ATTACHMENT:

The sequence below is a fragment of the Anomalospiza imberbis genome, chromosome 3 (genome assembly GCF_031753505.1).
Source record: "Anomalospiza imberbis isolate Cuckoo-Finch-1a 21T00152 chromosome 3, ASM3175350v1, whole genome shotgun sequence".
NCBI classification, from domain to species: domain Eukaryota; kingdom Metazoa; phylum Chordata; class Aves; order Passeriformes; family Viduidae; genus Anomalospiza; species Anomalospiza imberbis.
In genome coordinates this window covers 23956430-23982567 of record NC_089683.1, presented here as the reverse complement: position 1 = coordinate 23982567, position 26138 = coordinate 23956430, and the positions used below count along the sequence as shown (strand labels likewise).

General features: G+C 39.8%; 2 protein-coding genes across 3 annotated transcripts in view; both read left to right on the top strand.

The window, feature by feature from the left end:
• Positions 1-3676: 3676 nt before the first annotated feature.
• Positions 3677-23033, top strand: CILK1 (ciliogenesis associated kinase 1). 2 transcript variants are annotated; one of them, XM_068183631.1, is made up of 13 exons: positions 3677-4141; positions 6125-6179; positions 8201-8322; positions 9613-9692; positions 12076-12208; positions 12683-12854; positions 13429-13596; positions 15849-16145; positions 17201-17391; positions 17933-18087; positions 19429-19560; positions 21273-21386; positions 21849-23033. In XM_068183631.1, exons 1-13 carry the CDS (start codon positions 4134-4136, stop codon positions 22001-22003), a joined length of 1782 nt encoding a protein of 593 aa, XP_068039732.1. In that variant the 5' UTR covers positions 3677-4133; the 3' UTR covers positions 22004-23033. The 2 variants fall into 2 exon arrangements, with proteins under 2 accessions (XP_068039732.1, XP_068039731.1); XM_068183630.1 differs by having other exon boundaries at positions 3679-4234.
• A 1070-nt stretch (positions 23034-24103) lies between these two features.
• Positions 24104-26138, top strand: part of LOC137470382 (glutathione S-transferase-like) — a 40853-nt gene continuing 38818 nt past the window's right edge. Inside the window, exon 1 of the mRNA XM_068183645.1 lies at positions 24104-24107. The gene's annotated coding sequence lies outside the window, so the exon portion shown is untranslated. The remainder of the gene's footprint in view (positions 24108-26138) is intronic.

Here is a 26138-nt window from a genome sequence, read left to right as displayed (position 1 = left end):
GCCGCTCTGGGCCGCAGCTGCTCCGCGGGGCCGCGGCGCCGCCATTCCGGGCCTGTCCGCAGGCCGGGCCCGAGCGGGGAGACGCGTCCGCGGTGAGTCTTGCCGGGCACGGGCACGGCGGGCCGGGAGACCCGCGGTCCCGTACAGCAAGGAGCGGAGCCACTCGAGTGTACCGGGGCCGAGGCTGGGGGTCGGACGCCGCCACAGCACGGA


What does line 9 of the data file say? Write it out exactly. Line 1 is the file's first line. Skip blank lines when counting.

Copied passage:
• A 1070-nt stretch (positions 23034-24103) lies between these two features.